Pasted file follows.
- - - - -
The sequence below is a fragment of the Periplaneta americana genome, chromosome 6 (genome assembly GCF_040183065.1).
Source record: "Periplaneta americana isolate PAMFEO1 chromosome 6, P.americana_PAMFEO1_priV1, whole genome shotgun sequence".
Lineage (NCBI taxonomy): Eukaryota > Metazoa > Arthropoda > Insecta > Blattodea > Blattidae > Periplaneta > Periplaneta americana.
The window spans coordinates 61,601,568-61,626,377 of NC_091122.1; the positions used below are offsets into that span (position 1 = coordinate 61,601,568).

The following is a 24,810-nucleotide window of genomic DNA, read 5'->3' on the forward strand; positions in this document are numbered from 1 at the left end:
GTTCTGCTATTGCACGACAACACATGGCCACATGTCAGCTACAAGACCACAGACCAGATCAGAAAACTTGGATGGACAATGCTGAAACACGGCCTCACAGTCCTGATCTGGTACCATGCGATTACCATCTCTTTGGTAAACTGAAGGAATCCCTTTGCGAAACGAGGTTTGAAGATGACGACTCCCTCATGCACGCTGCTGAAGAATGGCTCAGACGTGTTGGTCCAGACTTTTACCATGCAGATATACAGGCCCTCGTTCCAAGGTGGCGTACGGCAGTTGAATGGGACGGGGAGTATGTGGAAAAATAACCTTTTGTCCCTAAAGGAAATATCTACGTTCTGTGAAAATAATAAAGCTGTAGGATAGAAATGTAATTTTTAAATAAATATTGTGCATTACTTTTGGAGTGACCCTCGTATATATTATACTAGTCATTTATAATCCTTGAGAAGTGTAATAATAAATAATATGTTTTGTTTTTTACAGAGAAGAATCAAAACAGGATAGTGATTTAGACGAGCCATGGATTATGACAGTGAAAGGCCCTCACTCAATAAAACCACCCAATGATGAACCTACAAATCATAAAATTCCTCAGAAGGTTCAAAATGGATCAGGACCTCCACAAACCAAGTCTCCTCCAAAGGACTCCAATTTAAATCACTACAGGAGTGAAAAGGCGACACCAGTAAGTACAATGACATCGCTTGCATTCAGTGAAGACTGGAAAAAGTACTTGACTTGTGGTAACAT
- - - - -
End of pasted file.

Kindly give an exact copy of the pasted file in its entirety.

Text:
The sequence below is a fragment of the Periplaneta americana genome, chromosome 6 (genome assembly GCF_040183065.1).
Source record: "Periplaneta americana isolate PAMFEO1 chromosome 6, P.americana_PAMFEO1_priV1, whole genome shotgun sequence".
Lineage (NCBI taxonomy): Eukaryota > Metazoa > Arthropoda > Insecta > Blattodea > Blattidae > Periplaneta > Periplaneta americana.
The window spans coordinates 61,601,568-61,626,377 of NC_091122.1; the positions used below are offsets into that span (position 1 = coordinate 61,601,568).

The following is a 24,810-nucleotide window of genomic DNA, read 5'->3' on the forward strand; positions in this document are numbered from 1 at the left end:
GTTCTGCTATTGCACGACAACACATGGCCACATGTCAGCTACAAGACCACAGACCAGATCAGAAAACTTGGATGGACAATGCTGAAACACGGCCTCACAGTCCTGATCTGGTACCATGCGATTACCATCTCTTTGGTAAACTGAAGGAATCCCTTTGCGAAACGAGGTTTGAAGATGACGACTCCCTCATGCACGCTGCTGAAGAATGGCTCAGACGTGTTGGTCCAGACTTTTACCATGCAGATATACAGGCCCTCGTTCCAAGGTGGCGTACGGCAGTTGAATGGGACGGGGAGTATGTGGAAAAATAACCTTTTGTCCCTAAAGGAAATATCTACGTTCTGTGAAAATAATAAAGCTGTAGGATAGAAATGTAATTTTTAAATAAATATTGTGCATTACTTTTGGAGTGACCCTCGTATATATTATACTAGTCATTTATAATCCTTGAGAAGTGTAATAATAAATAATATGTTTTGTTTTTTACAGAGAAGAATCAAAACAGGATAGTGATTTAGACGAGCCATGGATTATGACAGTGAAAGGCCCTCACTCAATAAAACCACCCAATGATGAACCTACAAATCATAAAATTCCTCAGAAGGTTCAAAATGGATCAGGACCTCCACAAACCAAGTCTCCTCCAAAGGACTCCAATTTAAATCACTACAGGAGTGAAAAGGCGACACCAGTAAGTACAATGACATCGCTTGCATTCAGTGAAGACTGGAAAAAGTACTTGACTTGTGGTAACAT